‘Better Call Saul’ Recap: The Dangers of Dinging Tuco Salamanca’s Car


Like the entire series of Better Call Saul itself presumably will be — beginning in the future with Saul working at a Cinnabon and overwhelmed by an unremitting dread as he swirls glaze across soulless buns in a soulless mall, and presumably ending in this bleak future — “Gloves Off” is cyclical, but doesn’t immediately announce itself as such. The beginning of the episode occurs in the moments after its close: Mike Ehrmantraut enters his home, the camera strategically lingering on one side of his face as he makes his way to the freezer and grabs a bag of frozen peas to nestle against the other side. Only when he sits down on the couch does he lower the peas to reveal the extent of the pea-soothed bruise: half of his face is a pomegranate, the other half is a Mike. He removes a pair of silver miniature boxing gloves from his pocket and then throws them on the table. Whatever will happen next — Mike’s plot line easing into brutality, assumedly — can likely be surmised by the gloves’ heavy-handed (ha!) dialogue with the episode’s title.

Last week, we were presented with two big questions: who will Mike kill for Nacho, and will Jimmy get fired from the corporate law job he was just granted (after going rogue to make an emotionally coercive recruitment video aimed at elderly people who’ve been wronged by their retirement community, Sandpiper Crossing)? The opening scene of Season 2, Episode 4 teasingly resists answering the first question — reserving the follow-through with this plot line for later in the episode, while hastily answering the Jimmy question: no, he’s not fired. But this commercial, his boss Clifford Main (Ed Begley, Jr.) asserts, is two strikes in one (he particularly takes umbrage with Jimmy’s use of his own voice in the emotionally manipulative — and thus successful — ad), and asks the dreaded quintessential corporate question: can Jimmy be a team player?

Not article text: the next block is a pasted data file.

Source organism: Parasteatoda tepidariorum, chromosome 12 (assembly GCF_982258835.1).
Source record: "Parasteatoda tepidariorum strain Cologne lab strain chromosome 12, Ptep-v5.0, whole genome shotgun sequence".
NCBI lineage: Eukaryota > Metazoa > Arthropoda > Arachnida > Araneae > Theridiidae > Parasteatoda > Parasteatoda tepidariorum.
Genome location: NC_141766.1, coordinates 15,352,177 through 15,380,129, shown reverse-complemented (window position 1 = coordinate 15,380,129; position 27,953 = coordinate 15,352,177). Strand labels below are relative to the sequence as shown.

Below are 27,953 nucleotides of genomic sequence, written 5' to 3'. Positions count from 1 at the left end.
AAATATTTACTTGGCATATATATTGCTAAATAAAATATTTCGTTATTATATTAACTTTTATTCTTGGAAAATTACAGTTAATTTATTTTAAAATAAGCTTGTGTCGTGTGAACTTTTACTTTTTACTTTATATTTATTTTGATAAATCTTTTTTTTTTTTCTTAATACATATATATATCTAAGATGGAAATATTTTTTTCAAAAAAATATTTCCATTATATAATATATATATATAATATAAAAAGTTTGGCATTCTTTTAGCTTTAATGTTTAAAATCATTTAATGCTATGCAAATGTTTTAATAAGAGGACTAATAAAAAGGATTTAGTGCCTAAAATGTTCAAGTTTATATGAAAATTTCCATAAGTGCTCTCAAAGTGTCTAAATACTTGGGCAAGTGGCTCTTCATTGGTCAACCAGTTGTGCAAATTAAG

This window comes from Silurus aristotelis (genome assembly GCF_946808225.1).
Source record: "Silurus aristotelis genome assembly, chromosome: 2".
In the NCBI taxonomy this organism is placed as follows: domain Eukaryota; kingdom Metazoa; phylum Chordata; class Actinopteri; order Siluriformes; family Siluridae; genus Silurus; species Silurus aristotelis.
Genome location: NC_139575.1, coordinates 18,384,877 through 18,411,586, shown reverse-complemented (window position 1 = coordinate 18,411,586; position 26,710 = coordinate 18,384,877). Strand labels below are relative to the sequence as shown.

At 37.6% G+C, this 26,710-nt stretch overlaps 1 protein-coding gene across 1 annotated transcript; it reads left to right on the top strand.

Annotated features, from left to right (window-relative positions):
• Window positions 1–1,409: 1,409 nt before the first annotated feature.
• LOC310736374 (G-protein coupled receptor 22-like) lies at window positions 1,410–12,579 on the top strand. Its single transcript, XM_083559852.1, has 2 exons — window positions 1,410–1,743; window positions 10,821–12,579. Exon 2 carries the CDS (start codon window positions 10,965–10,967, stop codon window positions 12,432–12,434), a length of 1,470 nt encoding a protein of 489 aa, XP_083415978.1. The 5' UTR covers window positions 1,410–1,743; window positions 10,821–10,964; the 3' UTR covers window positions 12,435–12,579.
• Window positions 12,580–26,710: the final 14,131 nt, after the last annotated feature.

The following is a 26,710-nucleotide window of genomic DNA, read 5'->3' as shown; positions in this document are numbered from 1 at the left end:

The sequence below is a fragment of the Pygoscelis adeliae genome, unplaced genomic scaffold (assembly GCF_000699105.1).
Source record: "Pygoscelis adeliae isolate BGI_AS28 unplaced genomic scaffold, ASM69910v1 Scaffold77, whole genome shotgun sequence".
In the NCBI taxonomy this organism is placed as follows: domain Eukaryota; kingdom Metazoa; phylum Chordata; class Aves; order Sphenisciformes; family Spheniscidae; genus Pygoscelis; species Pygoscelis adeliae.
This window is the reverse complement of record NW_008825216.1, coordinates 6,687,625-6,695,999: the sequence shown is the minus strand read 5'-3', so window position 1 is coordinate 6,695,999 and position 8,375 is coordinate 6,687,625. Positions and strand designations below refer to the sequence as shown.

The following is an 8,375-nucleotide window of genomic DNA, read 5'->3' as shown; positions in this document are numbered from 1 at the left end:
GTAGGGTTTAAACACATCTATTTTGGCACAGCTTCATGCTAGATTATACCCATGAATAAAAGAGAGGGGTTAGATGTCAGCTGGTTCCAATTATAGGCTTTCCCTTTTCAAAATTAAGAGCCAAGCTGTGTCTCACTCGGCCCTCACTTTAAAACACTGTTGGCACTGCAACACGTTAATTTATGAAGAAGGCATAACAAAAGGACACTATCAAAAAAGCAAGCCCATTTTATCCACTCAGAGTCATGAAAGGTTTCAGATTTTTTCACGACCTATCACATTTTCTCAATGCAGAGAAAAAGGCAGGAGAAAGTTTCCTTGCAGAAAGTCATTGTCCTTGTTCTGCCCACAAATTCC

Meanwhile, back in Albuquerque, Kim (Rhea Seehorn) is getting scorned by Howard Hamlin (Patrick Fabian) for not warning their firm about the Davis & Main commercial. Throughout her exchange with Hamlin, Chuck (Michael McKean) sits back and makes a face so sour that you’ll likely feel its judgement permeating the screen, casting itself onto you. Kim’s punishment for eliciting such a face from her employer is literally getting thrown in the dungeon — doing grunt work in a poorly lit basement chamber overnight. Jimmy comes to visit her, and while she surprises him by telling him their relationship isn’t over, she remains curt and warns him that if he tries to intervene and protest to Hamlin about her lawyerly time-out, she’ll be done with him. Kim is increasingly aware that being with Jimmy is a persistent threat to her own law career, and she’s this close to dropping Jimmy in the interest of self-preservation. For her sake, one hopes she does before Jimmy’s entropic proclivities get the better of her — but Kim emotionally grounds the show, and it’d be a huge loss to see her character be relegated to the sidelines.